One time I was on a particularly bad date, and for some reason the guy carried a briefcase the entire evening. These days I would have said goodbye at hello, if not because of the Mickey Mouse sweatshirt and the suspenders, but because my guts said “no” as soon as we hugged hello (as in: hello, internet dating hell) but these were the days before I knew I had a right to exist, and so I started to fantasize the reason he was carrying the briefcase to dinner, to the movie, to drinks afterwards, was because the briefcase was full of money and that, as we said goodnight, he was going to hand it over to me.
Yeah. That did not happen.
In some ways it was a valid fantasy. He’d told me he was a tech guy, but that he barely had to work because once a month or so he’d go to Vegas and play blackjack. Apparently he had some method and brought in lots of cash. Enough to let him drive a fancy white convertible and enough to make him a special member of the Bangles’s fan club. You know: Walk Like an Egyptian. Just Another Manic Monday.
As I write this I am so grateful for growth and new behaviors.
Anyway. I was sitting at the movies with someone staring at me because he said I was prettier than the movie, but I endured it because maybe the briefcase would save my life.
There are words for this type of behavior. If I wanted to dig for gold, I should have just got a shovel and gone into my backyard. I’d have had the same amount of luck and I would at least just gotten dirty instead of feeling dirty.
At the time, aside from my relationship with myself, my worst relationship was with money. I loved it and hated it and the thought of it could make me elated or depressed in a heartbeat depending on the plus or minus sign attached to the numbers.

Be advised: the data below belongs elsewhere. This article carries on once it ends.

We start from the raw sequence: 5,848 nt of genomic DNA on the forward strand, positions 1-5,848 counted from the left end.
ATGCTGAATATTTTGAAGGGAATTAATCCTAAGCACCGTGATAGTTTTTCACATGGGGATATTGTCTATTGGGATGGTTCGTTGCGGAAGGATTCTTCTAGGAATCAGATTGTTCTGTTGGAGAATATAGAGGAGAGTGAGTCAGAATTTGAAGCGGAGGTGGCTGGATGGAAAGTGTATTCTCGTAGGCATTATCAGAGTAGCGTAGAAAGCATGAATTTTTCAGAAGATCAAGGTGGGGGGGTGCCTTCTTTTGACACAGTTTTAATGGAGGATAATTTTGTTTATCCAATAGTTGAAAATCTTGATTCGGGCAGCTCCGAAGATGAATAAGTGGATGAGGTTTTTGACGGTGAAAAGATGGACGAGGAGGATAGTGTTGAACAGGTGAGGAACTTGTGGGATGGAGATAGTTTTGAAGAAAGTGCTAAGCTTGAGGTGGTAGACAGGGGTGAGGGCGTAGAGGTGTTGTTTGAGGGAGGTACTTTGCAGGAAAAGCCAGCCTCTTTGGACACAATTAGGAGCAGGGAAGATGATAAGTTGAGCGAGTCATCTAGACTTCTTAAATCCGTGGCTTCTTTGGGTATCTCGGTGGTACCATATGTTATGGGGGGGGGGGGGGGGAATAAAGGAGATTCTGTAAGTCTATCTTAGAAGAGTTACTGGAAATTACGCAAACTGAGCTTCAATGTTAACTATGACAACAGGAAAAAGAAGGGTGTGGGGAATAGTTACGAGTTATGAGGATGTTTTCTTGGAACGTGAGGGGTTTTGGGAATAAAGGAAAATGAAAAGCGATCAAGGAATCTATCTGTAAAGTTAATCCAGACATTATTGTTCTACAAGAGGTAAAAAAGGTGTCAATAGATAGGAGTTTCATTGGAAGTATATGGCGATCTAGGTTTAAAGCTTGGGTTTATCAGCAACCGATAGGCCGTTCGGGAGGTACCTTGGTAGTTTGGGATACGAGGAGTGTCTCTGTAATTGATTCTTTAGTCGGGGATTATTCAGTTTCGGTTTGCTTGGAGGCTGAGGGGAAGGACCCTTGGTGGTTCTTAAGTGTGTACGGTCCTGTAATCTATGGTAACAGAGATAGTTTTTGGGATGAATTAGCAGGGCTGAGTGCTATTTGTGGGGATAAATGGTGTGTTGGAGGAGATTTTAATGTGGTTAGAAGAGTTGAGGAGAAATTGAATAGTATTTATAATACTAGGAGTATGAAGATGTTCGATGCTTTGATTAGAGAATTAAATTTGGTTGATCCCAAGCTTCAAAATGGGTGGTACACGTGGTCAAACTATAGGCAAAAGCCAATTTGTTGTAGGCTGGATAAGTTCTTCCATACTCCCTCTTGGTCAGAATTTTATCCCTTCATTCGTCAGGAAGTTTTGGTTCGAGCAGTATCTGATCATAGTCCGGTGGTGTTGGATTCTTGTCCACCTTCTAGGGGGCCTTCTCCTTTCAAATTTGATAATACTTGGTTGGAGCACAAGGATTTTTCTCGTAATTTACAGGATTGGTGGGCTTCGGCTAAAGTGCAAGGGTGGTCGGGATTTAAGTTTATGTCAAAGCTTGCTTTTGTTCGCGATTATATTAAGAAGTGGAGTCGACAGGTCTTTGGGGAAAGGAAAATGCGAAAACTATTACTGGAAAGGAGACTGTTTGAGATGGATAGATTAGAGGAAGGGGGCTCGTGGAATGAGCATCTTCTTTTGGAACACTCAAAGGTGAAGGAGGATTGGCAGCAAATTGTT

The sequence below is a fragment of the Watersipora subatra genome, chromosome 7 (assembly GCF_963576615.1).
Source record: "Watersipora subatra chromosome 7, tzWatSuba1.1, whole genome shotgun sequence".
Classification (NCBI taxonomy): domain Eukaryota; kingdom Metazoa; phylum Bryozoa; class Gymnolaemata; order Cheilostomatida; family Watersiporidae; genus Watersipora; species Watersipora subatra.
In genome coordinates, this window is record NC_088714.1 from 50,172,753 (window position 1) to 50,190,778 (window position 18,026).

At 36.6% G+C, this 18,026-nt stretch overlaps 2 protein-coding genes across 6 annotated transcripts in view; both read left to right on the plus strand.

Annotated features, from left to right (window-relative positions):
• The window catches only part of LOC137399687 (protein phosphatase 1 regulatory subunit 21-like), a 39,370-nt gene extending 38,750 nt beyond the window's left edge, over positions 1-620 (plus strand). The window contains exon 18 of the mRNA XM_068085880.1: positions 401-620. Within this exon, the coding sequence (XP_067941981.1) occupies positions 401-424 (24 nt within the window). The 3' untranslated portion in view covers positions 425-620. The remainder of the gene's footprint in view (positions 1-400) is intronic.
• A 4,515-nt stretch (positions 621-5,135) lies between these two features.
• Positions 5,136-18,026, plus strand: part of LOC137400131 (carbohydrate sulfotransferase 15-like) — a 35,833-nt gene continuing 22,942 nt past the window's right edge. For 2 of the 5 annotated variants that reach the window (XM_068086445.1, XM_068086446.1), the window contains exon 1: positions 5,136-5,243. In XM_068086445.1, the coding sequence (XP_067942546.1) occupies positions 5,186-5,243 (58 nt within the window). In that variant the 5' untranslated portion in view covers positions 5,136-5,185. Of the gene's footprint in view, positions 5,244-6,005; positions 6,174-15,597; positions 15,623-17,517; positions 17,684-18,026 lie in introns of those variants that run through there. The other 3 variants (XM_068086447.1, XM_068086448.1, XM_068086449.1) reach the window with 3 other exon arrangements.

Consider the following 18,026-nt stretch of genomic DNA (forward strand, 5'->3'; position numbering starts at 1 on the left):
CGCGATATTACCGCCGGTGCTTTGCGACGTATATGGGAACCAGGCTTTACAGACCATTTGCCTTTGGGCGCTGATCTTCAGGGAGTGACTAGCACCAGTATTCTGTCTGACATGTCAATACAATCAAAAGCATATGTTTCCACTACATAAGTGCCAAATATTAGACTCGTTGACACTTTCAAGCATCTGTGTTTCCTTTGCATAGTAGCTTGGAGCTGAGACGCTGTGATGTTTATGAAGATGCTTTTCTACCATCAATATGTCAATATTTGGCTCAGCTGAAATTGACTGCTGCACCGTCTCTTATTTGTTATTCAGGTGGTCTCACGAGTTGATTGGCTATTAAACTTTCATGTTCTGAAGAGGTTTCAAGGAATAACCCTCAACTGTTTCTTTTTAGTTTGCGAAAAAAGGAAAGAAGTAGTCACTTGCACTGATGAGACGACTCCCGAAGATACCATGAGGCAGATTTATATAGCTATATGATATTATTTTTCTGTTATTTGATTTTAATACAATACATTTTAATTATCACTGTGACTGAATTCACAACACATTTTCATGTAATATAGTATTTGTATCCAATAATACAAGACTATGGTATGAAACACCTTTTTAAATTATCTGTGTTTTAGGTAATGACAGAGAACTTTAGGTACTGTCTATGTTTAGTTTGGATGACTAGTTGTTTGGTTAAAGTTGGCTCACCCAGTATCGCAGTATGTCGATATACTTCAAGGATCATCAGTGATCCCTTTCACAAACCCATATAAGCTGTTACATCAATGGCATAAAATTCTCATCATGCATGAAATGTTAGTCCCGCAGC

The universe must have had no idea what to do with me because it wasn’t clear from my behaviors if I wanted to make money or lose it, so the universe did what it does best: it followed my lead and helped me do both. I read somewhere that we all have a set-point for how little money we can tolerate having. This is why junkies living on the streets, for example, can make just enough money for their drugs but not enough to pay for housing. If you can make enough money to pay for drugs, surely you could make enough to pay for shelter. Clearly, there are many exceptions to this, but the basic idea seems solid to me.
Part of my brain, the traumatized, relinquished by my first mother part, had a fairly low set point. It also had a fairly low ceiling, so if I had “too much” money, I’d find a way to lose it or spend it so I could get back to living in my “comfortable” anxious state. The other day I was talking to a woman and it quickly because apparent to me that she lived in victim mode. She listed all the injuries that her body had sustained at the hands of other people. She told me how she never got exactly what she wanted because of other people’s failings. Then she told me how she’d recently inherited over half a million dollars, but that someone stole it from her in a bad investment.